OUT OF WEDLOCK AND VALIDTY OF MARRIGE

By | May 15, 2017

Q. Good Day Atty.! I would like to seek your legal advice regarding a friend of mine who was born out of wedlock. She was born on November 1, 1986. Her parents were married on June 11, 1998. 

Unfortunately, in her birth certificate, she carried her father’s name already. Worse is that in her birth certificate, in the parents date and place of marriage (item 12) it was filled in “January 4, 1984 Cebu City”. We think it was totally a false entry of marriage.

Please help us what should be done. Do we need to file a petition to the court? What should be the title of the petition? Or how should we go about it?     Hoping for your response. Thank you so much! Sincerely, Jean

ANS: Hello  Ms Jean!  What is the crucial in this situation is the validity and effectivity of marriage that took place on June 11,1998. Kindly note that the validity of marriage does not hinges on  its registration with the office of the Civil Registrar.

 

Considering that at the time when your friend was born on November 1,1986, the parents were not yet married, your friend is considered as an “illegitimate” child. The fact that she used her father’s surname is of no moment.

 

At the time of birth, the Family Code was not yet effective, the used the surname of the father of an illegitimate child was governed by the provisions of the Civil Code of the Philippines, there was no expressed prohibition against the use of the surname of the biological father of an illegitimate child.

 

In fact, the use of the surname of the father is an indication that the illegitimate child, could be considered as a natural child by legal fiction under the Civil Code of the Philippines, as  the parents although not married, and have no legal impediments to marry each other at the time of birth of the child.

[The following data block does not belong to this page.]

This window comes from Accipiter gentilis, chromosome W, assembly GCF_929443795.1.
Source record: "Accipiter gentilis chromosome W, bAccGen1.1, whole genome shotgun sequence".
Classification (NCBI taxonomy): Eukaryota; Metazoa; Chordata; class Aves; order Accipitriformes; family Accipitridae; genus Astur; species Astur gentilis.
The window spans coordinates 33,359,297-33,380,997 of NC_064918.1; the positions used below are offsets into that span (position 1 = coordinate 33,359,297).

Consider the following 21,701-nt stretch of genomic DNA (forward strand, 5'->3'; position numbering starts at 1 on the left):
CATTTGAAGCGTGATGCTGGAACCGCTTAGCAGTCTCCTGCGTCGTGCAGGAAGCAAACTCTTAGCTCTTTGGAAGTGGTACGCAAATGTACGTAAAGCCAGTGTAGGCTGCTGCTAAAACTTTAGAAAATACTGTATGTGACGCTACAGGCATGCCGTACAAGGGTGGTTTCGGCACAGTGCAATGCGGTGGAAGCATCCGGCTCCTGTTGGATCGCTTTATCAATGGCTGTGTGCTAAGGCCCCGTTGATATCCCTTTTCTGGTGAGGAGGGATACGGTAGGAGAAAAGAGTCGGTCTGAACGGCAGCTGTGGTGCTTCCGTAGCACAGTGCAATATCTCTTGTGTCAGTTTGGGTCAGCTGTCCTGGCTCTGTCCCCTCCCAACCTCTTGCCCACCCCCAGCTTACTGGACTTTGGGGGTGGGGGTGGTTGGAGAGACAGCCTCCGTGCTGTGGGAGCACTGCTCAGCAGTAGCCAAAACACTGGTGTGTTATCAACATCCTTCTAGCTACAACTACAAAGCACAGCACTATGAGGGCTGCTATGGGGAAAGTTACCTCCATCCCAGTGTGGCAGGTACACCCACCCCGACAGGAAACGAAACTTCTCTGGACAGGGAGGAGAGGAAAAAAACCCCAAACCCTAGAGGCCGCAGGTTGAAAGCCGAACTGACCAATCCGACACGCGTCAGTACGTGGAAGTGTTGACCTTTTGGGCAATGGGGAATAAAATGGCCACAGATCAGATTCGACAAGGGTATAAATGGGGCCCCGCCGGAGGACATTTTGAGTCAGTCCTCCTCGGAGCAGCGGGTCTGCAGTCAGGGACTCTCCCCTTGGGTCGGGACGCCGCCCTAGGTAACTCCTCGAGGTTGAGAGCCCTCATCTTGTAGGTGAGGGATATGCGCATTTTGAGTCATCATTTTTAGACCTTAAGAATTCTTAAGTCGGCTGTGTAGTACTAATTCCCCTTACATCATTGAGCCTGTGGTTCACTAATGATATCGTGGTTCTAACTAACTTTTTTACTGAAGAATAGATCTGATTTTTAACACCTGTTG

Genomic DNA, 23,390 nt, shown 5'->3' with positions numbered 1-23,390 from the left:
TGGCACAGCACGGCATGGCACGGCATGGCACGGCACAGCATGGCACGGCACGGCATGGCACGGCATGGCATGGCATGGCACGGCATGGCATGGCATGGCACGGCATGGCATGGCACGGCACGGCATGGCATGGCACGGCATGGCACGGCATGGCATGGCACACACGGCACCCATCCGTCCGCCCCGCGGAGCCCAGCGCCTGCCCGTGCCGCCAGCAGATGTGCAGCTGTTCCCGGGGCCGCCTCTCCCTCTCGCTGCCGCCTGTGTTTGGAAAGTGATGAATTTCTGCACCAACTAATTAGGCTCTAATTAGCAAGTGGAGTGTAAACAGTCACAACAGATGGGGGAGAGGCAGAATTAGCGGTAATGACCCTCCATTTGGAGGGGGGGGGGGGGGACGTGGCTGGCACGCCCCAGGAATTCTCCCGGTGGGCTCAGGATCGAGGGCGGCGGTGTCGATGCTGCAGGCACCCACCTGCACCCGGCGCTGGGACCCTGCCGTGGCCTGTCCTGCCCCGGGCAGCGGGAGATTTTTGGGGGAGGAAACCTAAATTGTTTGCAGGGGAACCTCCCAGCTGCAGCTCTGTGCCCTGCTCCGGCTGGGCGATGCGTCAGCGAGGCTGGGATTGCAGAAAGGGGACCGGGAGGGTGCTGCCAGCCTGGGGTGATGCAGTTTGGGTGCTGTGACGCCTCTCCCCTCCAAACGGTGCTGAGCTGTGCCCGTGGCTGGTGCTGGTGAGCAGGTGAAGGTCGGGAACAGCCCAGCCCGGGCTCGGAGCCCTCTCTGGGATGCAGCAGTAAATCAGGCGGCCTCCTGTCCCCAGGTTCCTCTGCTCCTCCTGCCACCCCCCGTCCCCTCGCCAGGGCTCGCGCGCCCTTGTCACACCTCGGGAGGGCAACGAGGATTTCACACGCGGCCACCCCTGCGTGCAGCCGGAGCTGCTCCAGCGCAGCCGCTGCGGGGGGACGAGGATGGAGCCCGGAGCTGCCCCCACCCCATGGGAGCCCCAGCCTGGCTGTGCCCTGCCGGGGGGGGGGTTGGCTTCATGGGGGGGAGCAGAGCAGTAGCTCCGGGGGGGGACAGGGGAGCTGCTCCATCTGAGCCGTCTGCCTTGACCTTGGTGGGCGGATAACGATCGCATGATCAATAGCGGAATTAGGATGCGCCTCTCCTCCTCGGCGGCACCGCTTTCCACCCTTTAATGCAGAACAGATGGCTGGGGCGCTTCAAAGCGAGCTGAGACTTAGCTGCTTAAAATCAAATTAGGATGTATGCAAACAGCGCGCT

The fact that the parents of the child got married thereafter supports the above observation. And such subsequent marriage, by the process of legitimation makes the child legitimate retroactive from her birth. In order to reflect the status of the child due to the legitimation process, there is no  need to go court. Instead they can make the necessary representations with the Civil Registrar and comply with the documentary requirements for the said purpose for annotation and recording purposes.

 

As regards to the so called “false entry” in the child’s birth certificate where the parent’s date and place of marriage was erroneous written as”January 4,1984”, this could be corrected in two ways. Where the assessment and findings show that in relation to the birth certificate of the child, the marriage contract of the parents, among others,  will clearly establish  the correct  date and place of the celebration of such marriage,  contrary to what is reflected  as “January 4,1984 ” being purely clerical or typographical errors, then under and  pursuant to  Republic Act No. 9048, as amended by Republic Act No.10172,  there is no need for the concerned party to go to court for the said purpose. However, if the error is so material and that its correction could not be considered as clerical or typographical  by nature, then a petition in court may be filed for the correction of entries in the birth of records of the said person.

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